The question is, "Why?" Why is heroin so addictive? Why does it make people do what they do while they are high on the stuff? Why is it that H addicts are willing to sell their soul to get more? Why are people willing to use junk until their very last breath?
Let's explore the subject of heroin abuse and see answers we can come up with.
First, before we talk about heroin addiction, let's talk about the drug itself and get educated on the substance from a chemical and societal perspective.
H is derived from the poppy plant. The poppy is primarily grown in four areas: South America, Southeast and Southwest Asia, and Mexico. It is an opiate. It is packaged and sold as a white powder, a brown powder, or black tar. Heroin is snorted, smoked, or injected with a needle. Sometimes people take smack by eating it and ingesting it through the stomach.
Heroin has been illegal in the United States since 1924 when the U.S. government banned the stuff in response to the addiction problem the country was facing in the early 1900's. Unfortunately, American drug policy still approaches the addiction problem with an attitude of criminality rather than treatment. Today, the punishment for H possession and distribution is extreme. Prisons across the U.S. are crammed full of addicts who have been incarcerated for being hooked on smack.
Reports indicate the use of street heroin more than doubled between 2007 and 2012. Current statistics suggest the use of H continues to rise exponentially. Addiction experts say this is largely due to the purity and availability of the heroin currently available on today's black market. The H now being sold on the streets is high quality stuff. Plus, it is more readily available than it has been in decades.
Another reason smack has become so popular is because of the spike in prescription medication addiction to opiates like Hydrocodone, Oxycodone, Morphine, and Fentanyl. People who have become addicted to prescription opiates often turn to street heroin because it is cheaper and easier to get.
H is a sedative type of drug that slows down the body's natural processes and produces an extreme feeling of relaxation. Like Morphine and other opiates, it is a pain killer. Heroin is physically addictive and causes extreme (even deadly) withdrawal symptoms that are extremely uncomfortable. Aside from the obvious feel-good sensations derived from using junk, the pain of physical withdrawal is the reason why heroin addicts continue to use heroin despite the many problems it causes.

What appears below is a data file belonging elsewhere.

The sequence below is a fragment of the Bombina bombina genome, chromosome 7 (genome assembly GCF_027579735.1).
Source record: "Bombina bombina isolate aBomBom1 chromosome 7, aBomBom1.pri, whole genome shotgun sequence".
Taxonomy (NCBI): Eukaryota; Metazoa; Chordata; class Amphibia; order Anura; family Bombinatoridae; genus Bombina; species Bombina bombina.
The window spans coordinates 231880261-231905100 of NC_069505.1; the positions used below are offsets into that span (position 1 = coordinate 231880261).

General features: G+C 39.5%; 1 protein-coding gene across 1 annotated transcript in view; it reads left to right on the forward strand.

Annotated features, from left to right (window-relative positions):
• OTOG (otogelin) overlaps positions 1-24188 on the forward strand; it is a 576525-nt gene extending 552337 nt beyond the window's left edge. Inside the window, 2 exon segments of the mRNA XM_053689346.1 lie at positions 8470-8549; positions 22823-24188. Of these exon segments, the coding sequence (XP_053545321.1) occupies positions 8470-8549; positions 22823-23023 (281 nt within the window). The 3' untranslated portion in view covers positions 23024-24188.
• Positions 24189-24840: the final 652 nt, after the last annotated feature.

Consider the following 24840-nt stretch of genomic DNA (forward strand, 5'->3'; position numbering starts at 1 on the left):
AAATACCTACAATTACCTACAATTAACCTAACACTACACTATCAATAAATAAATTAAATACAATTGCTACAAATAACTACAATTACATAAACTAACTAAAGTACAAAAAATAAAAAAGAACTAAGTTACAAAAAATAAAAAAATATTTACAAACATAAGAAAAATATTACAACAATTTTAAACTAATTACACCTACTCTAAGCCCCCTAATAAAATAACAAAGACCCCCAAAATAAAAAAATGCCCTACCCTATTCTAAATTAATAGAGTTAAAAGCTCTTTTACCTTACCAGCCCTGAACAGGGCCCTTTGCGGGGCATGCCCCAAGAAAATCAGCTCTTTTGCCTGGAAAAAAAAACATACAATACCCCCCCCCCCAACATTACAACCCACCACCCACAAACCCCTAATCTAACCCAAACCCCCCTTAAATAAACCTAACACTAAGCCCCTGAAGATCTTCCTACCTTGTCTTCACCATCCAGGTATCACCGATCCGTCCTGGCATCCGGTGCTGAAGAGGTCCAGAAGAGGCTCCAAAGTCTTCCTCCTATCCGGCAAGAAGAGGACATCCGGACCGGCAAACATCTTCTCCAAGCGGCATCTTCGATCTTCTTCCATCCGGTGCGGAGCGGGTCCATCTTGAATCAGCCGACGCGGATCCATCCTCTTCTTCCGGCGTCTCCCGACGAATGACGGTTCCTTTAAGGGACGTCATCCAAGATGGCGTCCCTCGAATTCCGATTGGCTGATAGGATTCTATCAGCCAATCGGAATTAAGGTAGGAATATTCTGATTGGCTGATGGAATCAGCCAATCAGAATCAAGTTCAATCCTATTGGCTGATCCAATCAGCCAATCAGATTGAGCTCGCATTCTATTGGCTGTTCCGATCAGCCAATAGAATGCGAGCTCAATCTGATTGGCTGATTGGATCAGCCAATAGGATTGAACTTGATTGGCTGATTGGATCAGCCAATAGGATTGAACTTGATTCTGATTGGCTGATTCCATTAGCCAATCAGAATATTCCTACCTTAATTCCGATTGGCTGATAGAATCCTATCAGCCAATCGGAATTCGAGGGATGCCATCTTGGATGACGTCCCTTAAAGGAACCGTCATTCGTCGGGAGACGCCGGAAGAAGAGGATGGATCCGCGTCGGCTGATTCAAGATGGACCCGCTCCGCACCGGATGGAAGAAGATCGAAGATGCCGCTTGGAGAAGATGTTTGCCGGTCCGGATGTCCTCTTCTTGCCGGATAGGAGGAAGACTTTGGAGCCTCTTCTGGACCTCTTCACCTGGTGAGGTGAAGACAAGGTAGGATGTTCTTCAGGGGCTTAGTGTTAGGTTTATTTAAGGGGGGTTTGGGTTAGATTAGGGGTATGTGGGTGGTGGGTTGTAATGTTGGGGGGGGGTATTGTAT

Heroin is a dangerous substance that can initiate the cycle of addiction after just one use. An addiction to H starts with that first time. That first high. That first buzz. What starts out with "just trying" can end up with dying. That is the reality of the situation. People experiment with heroin out of curiosity. They have heard about the stuff and they want to know how it will make them feel. Then, they become addicted to it. Many people die as a result of abusing H - and most of them die accidently.
Heroin addiction is a disease of the brain. It's no surprise the body can become addicted to H so easily. The brain was designed to welcome the stuff. This is because heroin is an opioid and the brain is constructed with opioid receptor sites. These receptor sites can be thought of as keyholes to locks waiting to receive the right key. Heroin is that key. H, the opioid - or "key" - fits perfectly into the brain's opioid receptor site - the "keyhole" to the lock. Once H unlocks these receptor sites, the brain experiences the feel-good sensations accompanied by the substance.
What happens after one use is that the brain signals the body to invite more heroin to these receptor sites. This induces craving, which prompts the user to want more, only it takes more to experience the same effect. This is called tolerance. It doesn't take long for the body to need heroin to function. This is called dependence. Without it, the body gets sick and experiences withdrawal. This is called misery. To avoid the painful experience of withdrawal, heroin users will use more and more of the substance. This is called the persistent cycle of addiction - more, more, more.
Okay, so you've gotten the textbook answer. Now, let's consider what you might hear if you attended Heroin 101 at The School of Hard Knocks.